Best Books – 2014

At the end of 2013 I wrote a short piece for my blog (Best Books of 2013) that listed my favourite books of the year. It was a satisfying thing to do, I felt I had acknowledged the books I had read and enjoyed.

At the beginning of 2014 I vowed to write down all the books I would read in 2014 and provide another list of my favourite reads.

I started well—writing down all my summer holiday reading from December 2013 and January 2014—but then I started my MA in Creative Writing at Rhodes…. and I was co-writing the self-help book Sugar Free with Karen Thomson….

So this list of my favourite books of 2014 once again doesn’t come from a comprehensive base but it does include my favourite books that I wrote down and also ones that I remember reading. It is in alphabetical order. It is also longer than 2013—this time I have included poetry, short stories and non-fiction.

My ‘best’ book of 2014 was Jayne Anne Phillip’s  Lark and Termite:

It is difficult to define the effect that this book had on me but it is best described by this review in the Washington Post: Her Brothers Keeper.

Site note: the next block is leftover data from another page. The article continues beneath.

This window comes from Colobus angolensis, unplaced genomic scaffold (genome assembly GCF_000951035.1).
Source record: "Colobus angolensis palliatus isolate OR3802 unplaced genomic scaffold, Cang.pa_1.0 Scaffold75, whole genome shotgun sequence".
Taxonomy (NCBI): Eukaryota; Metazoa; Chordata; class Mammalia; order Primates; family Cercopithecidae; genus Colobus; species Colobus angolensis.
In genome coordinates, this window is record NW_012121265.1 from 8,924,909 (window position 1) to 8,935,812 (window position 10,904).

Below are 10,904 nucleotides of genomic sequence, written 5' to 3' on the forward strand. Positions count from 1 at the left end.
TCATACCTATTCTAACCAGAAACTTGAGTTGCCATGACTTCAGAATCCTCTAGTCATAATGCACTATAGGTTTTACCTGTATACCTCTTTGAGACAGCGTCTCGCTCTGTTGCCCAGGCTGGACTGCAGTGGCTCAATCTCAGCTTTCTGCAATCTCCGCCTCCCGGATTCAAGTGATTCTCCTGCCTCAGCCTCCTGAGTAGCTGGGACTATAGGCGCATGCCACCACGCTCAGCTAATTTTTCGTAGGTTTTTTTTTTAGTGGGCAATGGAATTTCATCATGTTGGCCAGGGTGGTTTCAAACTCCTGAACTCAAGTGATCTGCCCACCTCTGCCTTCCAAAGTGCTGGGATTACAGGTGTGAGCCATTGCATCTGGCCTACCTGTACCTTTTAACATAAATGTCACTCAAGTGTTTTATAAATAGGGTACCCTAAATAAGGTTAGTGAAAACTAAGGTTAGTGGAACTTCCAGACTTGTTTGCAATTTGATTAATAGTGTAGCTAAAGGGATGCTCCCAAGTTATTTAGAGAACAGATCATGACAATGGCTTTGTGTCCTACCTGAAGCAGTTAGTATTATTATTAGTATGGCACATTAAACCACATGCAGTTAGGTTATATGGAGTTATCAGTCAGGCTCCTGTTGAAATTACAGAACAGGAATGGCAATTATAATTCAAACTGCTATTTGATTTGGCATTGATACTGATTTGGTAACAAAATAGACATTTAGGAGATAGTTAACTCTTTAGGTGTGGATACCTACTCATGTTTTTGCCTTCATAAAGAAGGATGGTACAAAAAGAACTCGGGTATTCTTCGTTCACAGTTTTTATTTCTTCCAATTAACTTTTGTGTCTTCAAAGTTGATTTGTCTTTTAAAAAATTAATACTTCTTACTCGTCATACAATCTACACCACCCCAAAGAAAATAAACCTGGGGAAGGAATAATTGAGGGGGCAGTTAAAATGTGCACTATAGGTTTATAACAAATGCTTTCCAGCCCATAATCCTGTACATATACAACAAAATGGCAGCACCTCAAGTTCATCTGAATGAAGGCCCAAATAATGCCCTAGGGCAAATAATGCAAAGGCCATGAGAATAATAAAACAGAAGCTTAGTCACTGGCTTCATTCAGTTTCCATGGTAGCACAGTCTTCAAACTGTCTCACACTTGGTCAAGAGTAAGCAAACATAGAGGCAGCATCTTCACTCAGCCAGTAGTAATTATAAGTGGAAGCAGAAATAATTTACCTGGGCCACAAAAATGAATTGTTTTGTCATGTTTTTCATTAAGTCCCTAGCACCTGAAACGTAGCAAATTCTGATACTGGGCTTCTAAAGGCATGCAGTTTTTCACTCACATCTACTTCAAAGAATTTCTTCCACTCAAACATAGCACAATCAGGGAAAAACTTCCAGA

‘Lark and Termite is set during the 1950s in West Virginia and Korea. It is a story of the power of loss and love, the echoing ramifications of war, family secrets, dreams and ghosts, and the unseen, almost magical bonds that unite and sustain us.

At its center, two children: Lark, on the verge of adulthood, and her brother, Termite, a child unable to walk and talk but filled with radiance. Around them, their mother, Lola, a haunting but absent presence; their aunt Nonie, a matronly, vibrant woman in her fifties, who raises them; and Termite’s father, Corporal Robert Leavitt, who finds himself caught up in the chaotic early months of the Korean War.

Told with deep feeling, the novel invites us to enter into the hearts and thoughts of the leading characters, even into Termite’s intricate, shuttered consciousness. We are with Leavitt, trapped by friendly fire alongside the Korean children he tries to rescue. We see Lark’s dreams for Termite and her own future, and how, with the aid of a childhood love and a spectral social worker, she makes them happen. We learn of Lola’s love for her soldier husband and her children, and unravel the mystery of her relationship with Nonie. We discover the lasting connections between past and future on the night the town experiences an overwhelming flood, and we follow Lark and Termite as their lives are changed forever.’

This extract was taken from the authors website – more about the book and the author can be found on the author’s website: Jayne Anne Phillips.

This is the the list of the other books I enjoyed reading in 2014:

Best 2014